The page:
Sunday, August 02, 2009

Calling It As I See It

In the circles of those who discuss healthcare reform, use of the phrase "rationed care" is like dropping a bomb on civil discourse. The idea of rationed care (which implies that we'll have to make decisions about providing care ----- a sort of cost/benefit analysis method of providing medical services) raises all sorts of red flags of the panicked variety.

The implication of rationed care that one's beloved Grandma might not get a hip replacement because some heartless bureaucrat will take a look at the paperwork and say, "Hey, she's 85 and doesn't have much longer to live. No new hip." The canard also suggests that rationing means you wait in line for care, as in: "Well get that heart by-pass on the calendar for next month as we're fresh out of by-pass bucks at this time."

The American political culture of individualism gives no truck to notions that we might have to wait for medical care; that we might have to make difficult decisions in the provision of care. The reality, that our current healthcare system is in the rations business (as in: no insurance, no ration) is typically rejected by critics as an over-simplification of the situation.

That's nonsense, of course, as anyone without access to healthcare can tell you. My biggest concern about healthcare reform is that as we move to a system of national healthcare we must also get in place some cost controls. To cover the 45 million uninsured in our current system will bankrupt the nation because the current system is doing just that without covering all of us. So I'm distinctly in favor of a national, single-payer model with cost controls. The 45 million uninsured would get coverage; the under-insured would get coverage, and employers would be able to buy into a system of insurance that doesn't bankrupt the business. We'd be done with the exclusions of pre-existing conditions and other efforts to keep the sick out of the insured pool. Our commitment would be to provide healthcare for every single person in this nation. End discussion.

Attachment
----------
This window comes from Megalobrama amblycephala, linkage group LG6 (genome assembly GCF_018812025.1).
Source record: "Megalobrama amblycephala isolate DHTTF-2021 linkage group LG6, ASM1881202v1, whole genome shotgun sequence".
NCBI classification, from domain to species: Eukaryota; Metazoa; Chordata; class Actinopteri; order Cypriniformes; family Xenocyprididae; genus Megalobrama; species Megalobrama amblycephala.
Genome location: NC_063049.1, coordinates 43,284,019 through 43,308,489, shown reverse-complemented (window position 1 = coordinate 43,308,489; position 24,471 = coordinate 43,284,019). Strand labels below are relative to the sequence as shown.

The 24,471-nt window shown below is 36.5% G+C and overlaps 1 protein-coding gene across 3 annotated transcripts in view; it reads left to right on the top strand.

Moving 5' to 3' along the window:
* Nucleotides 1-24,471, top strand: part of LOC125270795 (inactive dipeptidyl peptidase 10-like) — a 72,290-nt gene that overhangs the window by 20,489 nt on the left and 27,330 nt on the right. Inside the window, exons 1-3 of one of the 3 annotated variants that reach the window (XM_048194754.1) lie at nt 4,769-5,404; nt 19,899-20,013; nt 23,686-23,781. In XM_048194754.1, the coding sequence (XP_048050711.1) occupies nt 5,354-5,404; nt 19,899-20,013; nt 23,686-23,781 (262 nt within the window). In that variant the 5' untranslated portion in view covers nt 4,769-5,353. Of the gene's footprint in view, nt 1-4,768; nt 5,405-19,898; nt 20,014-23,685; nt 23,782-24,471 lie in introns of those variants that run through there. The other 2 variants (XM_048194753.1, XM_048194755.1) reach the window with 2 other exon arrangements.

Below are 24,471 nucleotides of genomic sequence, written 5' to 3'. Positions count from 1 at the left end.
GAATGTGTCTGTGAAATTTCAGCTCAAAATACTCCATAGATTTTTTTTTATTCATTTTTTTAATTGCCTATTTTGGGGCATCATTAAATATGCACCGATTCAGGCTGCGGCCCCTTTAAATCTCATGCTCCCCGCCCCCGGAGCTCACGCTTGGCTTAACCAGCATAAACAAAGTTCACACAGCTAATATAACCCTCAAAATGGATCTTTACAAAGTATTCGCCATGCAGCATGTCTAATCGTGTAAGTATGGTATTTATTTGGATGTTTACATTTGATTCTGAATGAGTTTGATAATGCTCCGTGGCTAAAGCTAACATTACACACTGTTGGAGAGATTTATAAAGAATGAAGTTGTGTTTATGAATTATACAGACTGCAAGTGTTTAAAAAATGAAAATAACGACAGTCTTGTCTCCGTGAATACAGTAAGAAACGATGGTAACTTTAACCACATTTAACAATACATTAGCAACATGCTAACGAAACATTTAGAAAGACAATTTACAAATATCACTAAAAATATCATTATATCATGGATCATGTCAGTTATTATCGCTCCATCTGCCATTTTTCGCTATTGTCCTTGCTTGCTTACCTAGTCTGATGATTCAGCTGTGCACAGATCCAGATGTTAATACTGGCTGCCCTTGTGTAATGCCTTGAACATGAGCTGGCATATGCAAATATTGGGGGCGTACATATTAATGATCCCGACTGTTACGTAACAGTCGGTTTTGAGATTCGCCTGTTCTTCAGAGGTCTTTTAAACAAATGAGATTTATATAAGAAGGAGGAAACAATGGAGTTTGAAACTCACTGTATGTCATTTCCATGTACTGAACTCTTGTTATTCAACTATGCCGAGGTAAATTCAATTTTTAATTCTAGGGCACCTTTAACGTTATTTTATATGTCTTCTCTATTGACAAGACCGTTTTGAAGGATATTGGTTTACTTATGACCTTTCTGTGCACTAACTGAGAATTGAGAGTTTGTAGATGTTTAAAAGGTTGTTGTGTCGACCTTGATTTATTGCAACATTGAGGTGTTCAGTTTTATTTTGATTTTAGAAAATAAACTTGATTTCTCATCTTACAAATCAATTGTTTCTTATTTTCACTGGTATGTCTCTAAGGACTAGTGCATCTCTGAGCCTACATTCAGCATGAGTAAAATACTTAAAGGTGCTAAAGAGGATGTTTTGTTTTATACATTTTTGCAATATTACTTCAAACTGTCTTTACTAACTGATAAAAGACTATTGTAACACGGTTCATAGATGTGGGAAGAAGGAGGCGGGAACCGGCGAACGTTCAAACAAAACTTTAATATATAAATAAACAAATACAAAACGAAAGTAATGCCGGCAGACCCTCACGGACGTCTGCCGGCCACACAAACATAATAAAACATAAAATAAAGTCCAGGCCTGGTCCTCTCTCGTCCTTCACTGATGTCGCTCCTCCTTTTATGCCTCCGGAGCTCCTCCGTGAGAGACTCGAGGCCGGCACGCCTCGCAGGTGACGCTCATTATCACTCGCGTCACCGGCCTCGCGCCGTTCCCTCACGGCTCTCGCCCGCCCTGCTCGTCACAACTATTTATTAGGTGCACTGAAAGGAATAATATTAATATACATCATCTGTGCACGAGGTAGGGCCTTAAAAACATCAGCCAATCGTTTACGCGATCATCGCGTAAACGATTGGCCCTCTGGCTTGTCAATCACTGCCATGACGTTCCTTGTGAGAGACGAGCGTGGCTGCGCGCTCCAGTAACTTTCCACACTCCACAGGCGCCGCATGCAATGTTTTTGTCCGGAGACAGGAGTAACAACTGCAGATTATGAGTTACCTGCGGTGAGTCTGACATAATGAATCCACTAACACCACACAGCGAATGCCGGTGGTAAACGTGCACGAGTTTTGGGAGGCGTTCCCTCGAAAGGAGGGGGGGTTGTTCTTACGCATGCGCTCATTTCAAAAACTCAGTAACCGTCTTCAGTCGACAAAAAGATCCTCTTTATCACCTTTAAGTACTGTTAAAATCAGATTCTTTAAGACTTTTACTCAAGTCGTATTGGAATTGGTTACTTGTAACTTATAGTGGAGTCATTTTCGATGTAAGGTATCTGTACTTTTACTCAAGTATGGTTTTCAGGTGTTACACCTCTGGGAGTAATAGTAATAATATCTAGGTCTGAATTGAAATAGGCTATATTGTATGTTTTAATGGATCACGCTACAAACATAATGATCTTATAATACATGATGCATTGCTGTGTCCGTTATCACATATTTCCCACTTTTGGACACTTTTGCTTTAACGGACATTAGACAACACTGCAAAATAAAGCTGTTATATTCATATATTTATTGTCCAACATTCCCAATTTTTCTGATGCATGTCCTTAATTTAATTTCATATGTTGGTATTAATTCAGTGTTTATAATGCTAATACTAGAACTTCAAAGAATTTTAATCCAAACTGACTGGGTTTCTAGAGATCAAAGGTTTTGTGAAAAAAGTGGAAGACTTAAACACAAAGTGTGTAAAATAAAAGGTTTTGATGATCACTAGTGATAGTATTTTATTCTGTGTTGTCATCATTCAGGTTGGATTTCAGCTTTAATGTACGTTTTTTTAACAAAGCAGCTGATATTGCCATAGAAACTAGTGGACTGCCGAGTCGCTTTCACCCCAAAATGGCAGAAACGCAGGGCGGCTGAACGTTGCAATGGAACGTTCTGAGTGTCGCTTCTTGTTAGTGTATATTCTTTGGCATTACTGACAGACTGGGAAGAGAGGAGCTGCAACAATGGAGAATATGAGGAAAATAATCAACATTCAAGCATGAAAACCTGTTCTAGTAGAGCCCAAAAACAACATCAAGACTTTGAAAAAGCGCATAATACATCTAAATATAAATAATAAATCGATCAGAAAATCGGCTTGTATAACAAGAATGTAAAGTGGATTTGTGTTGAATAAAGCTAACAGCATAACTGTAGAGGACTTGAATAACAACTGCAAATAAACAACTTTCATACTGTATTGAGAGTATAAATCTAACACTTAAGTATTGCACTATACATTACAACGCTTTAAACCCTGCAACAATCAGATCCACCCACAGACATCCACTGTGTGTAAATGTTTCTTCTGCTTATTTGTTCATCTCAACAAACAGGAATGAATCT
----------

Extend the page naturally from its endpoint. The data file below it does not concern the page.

And yes, I think that we need some kind of rationing system and I'm willing to use the forbidden phrase. And having come right out and said that, I can already hear the screeching and yelling. I'd been working up an argument in favor of rationing when philosopher Peter Singer did the work for me in a recent NY Times magazine article. Thanks, Professor Singer. Read this article, please, and then imagine me nodding thoughtfully and saying, "yeah, yeah, what he said."

Because Professor Singer is spot-on. Let the rationing begin.

1 comment:

Nichole said...

Great article. My grandma is 80. She has battled what started as colon cancer for 3 or more years. She is now end stage with cancer having spread to her liver and uterus. She is as sick as they get. Instead of her oncologist insisting that she stop treatment, she went to Mayo Clinic for a "second opinion." She started a new chemo which of course makes her life hell. She is on Medicare, of course. Tax dollars are paying for expensive treatments to prolong a life that is basically over. It's not a cure. It's obviously not even slowing down the cancer. I don't mean to be harsh, but isn't enough enough? I know many kids that don't get health and dental care because their parents can't afford it. They have rotten teeth, strep throat, and hearing problems that can't be treated due to cost. I get it. I get why health care must be rationed.